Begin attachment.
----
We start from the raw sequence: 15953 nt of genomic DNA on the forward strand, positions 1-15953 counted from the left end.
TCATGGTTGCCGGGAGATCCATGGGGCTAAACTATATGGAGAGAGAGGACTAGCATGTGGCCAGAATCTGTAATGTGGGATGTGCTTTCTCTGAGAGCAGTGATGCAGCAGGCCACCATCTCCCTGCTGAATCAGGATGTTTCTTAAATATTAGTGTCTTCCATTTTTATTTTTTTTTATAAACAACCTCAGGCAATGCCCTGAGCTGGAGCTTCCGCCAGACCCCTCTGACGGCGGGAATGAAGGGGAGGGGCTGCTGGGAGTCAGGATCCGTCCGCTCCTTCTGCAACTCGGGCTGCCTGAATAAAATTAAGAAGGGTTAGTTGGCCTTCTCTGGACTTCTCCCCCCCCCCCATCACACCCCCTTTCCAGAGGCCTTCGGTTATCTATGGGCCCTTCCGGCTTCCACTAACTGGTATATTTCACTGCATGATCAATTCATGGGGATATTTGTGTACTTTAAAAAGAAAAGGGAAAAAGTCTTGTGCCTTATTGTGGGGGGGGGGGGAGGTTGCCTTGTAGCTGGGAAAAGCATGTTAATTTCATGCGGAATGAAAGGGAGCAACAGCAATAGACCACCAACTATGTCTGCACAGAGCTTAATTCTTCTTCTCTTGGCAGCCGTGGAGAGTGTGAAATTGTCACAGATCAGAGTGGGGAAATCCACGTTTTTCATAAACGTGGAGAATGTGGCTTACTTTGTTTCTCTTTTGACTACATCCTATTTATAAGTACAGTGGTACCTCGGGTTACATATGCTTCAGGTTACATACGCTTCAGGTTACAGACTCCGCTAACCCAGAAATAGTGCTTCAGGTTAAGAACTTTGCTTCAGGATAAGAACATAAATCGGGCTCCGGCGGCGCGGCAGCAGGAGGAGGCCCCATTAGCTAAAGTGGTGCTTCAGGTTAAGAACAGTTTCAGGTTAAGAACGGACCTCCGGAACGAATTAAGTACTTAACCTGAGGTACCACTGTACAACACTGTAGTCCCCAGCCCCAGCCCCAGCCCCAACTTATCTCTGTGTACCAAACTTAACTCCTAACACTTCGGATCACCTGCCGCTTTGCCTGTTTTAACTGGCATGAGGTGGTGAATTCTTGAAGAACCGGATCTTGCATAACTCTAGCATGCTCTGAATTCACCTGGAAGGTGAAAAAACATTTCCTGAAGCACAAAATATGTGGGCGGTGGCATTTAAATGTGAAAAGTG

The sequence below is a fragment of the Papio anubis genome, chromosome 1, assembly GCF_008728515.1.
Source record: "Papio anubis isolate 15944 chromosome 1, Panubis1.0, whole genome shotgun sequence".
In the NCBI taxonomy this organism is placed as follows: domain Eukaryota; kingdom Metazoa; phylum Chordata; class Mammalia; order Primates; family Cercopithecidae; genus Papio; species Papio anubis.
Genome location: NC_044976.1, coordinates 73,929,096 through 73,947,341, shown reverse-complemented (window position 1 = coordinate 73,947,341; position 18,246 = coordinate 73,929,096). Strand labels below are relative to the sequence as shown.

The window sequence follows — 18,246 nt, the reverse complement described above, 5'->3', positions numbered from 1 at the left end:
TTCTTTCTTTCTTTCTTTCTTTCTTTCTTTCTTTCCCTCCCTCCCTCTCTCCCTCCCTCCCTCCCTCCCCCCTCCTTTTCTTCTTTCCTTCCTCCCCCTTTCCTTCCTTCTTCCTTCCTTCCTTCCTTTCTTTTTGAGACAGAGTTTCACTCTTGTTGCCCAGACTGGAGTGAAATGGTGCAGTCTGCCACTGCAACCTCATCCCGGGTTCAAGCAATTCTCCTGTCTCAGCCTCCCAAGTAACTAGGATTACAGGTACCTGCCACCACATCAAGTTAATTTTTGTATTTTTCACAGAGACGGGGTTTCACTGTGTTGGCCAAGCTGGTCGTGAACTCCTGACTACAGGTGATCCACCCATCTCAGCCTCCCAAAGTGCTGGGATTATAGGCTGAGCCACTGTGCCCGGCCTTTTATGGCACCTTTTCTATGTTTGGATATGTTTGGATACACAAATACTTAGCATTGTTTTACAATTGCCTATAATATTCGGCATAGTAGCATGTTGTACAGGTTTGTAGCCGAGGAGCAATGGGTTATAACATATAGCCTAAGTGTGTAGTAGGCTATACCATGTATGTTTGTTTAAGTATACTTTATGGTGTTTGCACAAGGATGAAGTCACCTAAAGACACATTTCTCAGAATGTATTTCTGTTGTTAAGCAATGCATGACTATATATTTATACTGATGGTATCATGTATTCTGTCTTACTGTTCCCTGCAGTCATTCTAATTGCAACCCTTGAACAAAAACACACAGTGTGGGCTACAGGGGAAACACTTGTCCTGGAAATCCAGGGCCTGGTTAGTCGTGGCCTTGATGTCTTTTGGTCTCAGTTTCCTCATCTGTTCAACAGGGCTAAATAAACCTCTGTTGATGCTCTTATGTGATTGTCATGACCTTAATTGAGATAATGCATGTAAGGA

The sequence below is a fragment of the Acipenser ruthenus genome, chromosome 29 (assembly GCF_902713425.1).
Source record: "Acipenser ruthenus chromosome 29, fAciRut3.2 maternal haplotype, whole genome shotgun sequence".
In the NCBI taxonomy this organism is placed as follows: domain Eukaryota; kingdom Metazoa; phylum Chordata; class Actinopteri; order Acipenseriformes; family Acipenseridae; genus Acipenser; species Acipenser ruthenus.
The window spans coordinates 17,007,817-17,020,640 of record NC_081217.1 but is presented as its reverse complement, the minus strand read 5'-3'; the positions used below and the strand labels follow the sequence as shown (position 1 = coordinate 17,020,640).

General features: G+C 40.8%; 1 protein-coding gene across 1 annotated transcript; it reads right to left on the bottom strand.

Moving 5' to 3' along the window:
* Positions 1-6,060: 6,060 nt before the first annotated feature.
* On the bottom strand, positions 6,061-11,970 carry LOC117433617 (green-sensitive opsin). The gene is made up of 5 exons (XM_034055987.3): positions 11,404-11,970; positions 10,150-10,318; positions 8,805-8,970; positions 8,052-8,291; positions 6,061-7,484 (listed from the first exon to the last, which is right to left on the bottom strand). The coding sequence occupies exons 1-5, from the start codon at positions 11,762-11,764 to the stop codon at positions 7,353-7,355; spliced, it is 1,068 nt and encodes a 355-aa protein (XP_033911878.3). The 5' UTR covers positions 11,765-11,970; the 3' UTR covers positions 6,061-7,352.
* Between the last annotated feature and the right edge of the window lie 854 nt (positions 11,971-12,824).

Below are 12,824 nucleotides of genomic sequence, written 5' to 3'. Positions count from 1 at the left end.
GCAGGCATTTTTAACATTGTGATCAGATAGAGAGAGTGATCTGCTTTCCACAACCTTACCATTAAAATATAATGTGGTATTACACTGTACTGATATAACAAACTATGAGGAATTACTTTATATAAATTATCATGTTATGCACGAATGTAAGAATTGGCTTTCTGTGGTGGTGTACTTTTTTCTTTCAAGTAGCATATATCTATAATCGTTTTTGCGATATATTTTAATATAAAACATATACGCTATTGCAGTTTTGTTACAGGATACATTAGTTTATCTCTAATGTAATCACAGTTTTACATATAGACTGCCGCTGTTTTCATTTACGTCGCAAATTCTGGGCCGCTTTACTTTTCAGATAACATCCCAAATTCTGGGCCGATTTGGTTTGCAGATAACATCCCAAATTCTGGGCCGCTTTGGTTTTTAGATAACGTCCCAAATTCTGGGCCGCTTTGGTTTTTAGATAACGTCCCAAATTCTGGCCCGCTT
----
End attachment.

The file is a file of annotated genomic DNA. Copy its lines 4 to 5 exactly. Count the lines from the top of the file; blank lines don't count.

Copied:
Source record: "Papio anubis isolate 15944 chromosome 1, Panubis1.0, whole genome shotgun sequence".
In the NCBI taxonomy this organism is placed as follows: domain Eukaryota; kingdom Metazoa; phylum Chordata; class Mammalia; order Primates; family Cercopithecidae; genus Papio; species Papio anubis.